See Microsoft Progress On Haptics Feedback

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See Microsoft Progress On Haptics Feedback
October 19, 2016

Four Microsoft Research staff built two new types of VR controllers to use pressure and textures in VR
 
As virtual reality becomes mainstream users need to believe they are immersed in digital worlds. VR setups have to convince as many human senses as possible that what they see is real.
 
To help crack this problem Microsoft has created additional hand controllers that allow users to touch and feel virtual worlds. A team from the firm's Natural Interaction Research group built two devices: NormalTouch and TextureTouch.
 
The team of four researchers – Hrvoje Benko, Christian Holz, Mike Sinclair and Eyal Ofek, all working in the US – say the peripherals were made to increase the number of senses used while exploring VR. In a paper published alongside a video of the devices the researchers say haptic (touch) feedback "significantly improves" the VR experience.
 
"We present an investigation of mechanically-actuated handheld controllers that render the shape of virtual objects through physical shape displacement, enabling users to feel 3D surfaces, textures, and forces that match the visual rendering," the team writes in the paper.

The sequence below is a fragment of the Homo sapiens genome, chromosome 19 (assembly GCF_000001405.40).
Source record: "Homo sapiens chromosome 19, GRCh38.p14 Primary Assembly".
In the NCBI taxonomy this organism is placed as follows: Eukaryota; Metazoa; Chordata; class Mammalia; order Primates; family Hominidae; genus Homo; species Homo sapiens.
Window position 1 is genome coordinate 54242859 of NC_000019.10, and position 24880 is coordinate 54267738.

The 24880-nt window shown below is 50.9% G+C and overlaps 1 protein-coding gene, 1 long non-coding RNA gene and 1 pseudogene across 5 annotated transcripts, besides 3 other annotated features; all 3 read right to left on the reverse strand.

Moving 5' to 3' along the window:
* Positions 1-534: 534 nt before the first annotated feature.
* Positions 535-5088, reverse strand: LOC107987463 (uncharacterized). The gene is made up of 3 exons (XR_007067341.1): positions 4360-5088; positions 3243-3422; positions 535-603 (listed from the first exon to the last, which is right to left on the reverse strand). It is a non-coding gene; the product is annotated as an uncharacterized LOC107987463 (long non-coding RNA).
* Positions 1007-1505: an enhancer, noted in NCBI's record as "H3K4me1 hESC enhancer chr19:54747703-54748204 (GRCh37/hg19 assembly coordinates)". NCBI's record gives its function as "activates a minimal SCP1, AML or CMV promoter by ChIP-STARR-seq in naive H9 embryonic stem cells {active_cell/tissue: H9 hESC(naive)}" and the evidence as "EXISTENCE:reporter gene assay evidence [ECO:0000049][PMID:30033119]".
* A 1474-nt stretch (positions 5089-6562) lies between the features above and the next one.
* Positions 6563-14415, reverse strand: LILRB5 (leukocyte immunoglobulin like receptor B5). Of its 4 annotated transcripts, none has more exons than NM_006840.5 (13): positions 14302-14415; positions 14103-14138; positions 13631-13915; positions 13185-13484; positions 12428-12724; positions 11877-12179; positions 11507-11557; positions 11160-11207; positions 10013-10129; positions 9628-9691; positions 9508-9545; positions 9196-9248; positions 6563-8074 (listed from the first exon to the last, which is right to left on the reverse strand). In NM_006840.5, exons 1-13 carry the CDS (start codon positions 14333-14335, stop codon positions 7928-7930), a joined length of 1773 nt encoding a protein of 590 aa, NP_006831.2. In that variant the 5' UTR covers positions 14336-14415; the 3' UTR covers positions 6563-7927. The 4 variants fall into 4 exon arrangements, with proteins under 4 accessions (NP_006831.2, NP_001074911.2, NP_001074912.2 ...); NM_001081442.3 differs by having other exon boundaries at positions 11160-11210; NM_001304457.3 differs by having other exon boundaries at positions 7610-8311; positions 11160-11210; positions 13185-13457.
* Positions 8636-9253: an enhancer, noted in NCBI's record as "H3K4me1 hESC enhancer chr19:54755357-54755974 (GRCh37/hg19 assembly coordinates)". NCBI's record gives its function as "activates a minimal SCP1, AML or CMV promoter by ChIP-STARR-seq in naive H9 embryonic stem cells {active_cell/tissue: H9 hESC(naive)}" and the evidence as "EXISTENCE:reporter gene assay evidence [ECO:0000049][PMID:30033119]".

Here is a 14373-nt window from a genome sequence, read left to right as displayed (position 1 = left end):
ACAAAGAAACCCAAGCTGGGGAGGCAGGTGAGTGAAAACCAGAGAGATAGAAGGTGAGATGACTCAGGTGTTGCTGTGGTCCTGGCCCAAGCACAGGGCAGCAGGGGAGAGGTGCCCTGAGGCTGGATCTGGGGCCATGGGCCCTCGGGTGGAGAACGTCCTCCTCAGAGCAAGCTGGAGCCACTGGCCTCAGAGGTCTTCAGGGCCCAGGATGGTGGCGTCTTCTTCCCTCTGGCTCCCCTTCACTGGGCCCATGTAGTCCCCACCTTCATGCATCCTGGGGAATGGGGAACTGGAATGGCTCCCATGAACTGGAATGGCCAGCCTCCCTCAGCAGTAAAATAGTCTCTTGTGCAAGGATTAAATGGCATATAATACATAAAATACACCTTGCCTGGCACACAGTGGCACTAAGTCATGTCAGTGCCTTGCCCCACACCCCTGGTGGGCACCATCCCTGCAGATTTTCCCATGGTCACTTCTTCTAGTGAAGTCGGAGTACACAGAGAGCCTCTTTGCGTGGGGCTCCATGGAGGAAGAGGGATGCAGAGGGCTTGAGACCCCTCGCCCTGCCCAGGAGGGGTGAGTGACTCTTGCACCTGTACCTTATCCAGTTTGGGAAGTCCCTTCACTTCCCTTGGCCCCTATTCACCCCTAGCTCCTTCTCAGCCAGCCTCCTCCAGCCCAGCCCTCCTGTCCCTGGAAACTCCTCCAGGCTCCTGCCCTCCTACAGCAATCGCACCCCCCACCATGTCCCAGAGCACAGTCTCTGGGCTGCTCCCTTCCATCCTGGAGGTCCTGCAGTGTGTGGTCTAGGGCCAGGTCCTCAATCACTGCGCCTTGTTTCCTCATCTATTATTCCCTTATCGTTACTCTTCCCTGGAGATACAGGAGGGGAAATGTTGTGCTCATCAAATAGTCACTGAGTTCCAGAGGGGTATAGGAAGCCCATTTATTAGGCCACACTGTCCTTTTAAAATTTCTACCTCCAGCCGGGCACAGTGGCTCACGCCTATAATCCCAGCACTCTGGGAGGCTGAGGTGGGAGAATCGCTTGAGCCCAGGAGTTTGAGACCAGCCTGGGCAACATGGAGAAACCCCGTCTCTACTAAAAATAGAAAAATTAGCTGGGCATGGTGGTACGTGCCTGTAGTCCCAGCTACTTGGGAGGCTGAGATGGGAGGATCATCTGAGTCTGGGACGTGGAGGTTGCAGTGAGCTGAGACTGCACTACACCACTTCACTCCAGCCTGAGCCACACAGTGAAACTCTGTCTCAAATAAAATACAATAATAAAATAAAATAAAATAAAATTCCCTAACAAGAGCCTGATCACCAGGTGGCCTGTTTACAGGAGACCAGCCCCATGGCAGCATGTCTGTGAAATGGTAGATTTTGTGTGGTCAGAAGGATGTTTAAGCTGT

NormalTouch uses a small 'platform' connected to the handset to provide haptic and force feedback. The object is attached via a series of small legs and moves according to the surface it passes over in the virtual world.

Credit: Microsoft Research
 
In the video example, Microsoft's researchers show a person using VR to pass their 'finger' over a small pebble-like object. As they do so, the NormalTouch connection raises and moves in the same way a finger would when passing over a physical object.
 
NormalTouch is also able to act as an input device for those in VR. A finger placed on top of the accompanying platform can push it down to create a forceful touch – by pressing harder the device can recognise the amount of pressure being exerted. The video shows the Microsoft researchers using one finger to move a virtual ball around.
 
The second development by Microsoft, TextureTouch, is comprised of a series of moving pins. The array of pins sit under the holder's fingertip and move when a virtual object is passed over. Microsoft says that by moving the pins based on an object beneath them, it is able to simulate textures of different objects.
 
The controllers were created using an optical tracking system, which monitors their movements around a room (much like the HTC Vive). They were tested with a developer model of the Oculus Rift.

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